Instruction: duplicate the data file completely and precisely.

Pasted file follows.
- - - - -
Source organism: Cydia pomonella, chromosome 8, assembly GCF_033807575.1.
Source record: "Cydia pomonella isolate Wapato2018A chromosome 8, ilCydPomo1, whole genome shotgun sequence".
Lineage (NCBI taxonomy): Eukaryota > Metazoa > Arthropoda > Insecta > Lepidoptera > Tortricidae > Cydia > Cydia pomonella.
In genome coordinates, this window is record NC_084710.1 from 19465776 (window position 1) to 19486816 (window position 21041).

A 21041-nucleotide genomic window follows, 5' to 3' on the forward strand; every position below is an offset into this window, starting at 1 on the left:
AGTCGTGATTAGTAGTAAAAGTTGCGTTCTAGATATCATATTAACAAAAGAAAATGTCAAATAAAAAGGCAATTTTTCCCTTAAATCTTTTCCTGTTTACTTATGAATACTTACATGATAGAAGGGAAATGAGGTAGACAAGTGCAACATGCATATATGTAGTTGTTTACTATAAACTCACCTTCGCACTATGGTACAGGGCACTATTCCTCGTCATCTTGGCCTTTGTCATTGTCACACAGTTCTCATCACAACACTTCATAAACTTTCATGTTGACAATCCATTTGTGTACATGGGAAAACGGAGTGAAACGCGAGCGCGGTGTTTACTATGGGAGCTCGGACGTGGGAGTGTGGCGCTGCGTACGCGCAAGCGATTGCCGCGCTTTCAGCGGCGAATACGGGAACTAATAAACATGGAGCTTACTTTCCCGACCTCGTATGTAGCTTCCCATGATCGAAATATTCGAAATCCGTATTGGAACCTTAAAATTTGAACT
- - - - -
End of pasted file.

Source organism: Cydia pomonella, chromosome 8, assembly GCF_033807575.1.
Source record: "Cydia pomonella isolate Wapato2018A chromosome 8, ilCydPomo1, whole genome shotgun sequence".
Lineage (NCBI taxonomy): Eukaryota > Metazoa > Arthropoda > Insecta > Lepidoptera > Tortricidae > Cydia > Cydia pomonella.
In genome coordinates, this window is record NC_084710.1 from 19465776 (window position 1) to 19486816 (window position 21041).

A 21041-nucleotide genomic window follows, 5' to 3' on the forward strand; every position below is an offset into this window, starting at 1 on the left:
AGTCGTGATTAGTAGTAAAAGTTGCGTTCTAGATATCATATTAACAAAAGAAAATGTCAAATAAAAAGGCAATTTTTCCCTTAAATCTTTTCCTGTTTACTTATGAATACTTACATGATAGAAGGGAAATGAGGTAGACAAGTGCAACATGCATATATGTAGTTGTTTACTATAAACTCACCTTCGCACTATGGTACAGGGCACTATTCCTCGTCATCTTGGCCTTTGTCATTGTCACACAGTTCTCATCACAACACTTCATAAACTTTCATGTTGACAATCCATTTGTGTACATGGGAAAACGGAGTGAAACGCGAGCGCGGTGTTTACTATGGGAGCTCGGACGTGGGAGTGTGGCGCTGCGTACGCGCAAGCGATTGCCGCGCTTTCAGCGGCGAATACGGGAACTAATAAACATGGAGCTTACTTTCCCGACCTCGTATGTAGCTTCCCATGATCGAAATATTCGAAATCCGTATTGGAACCTTAAAATTTGAACT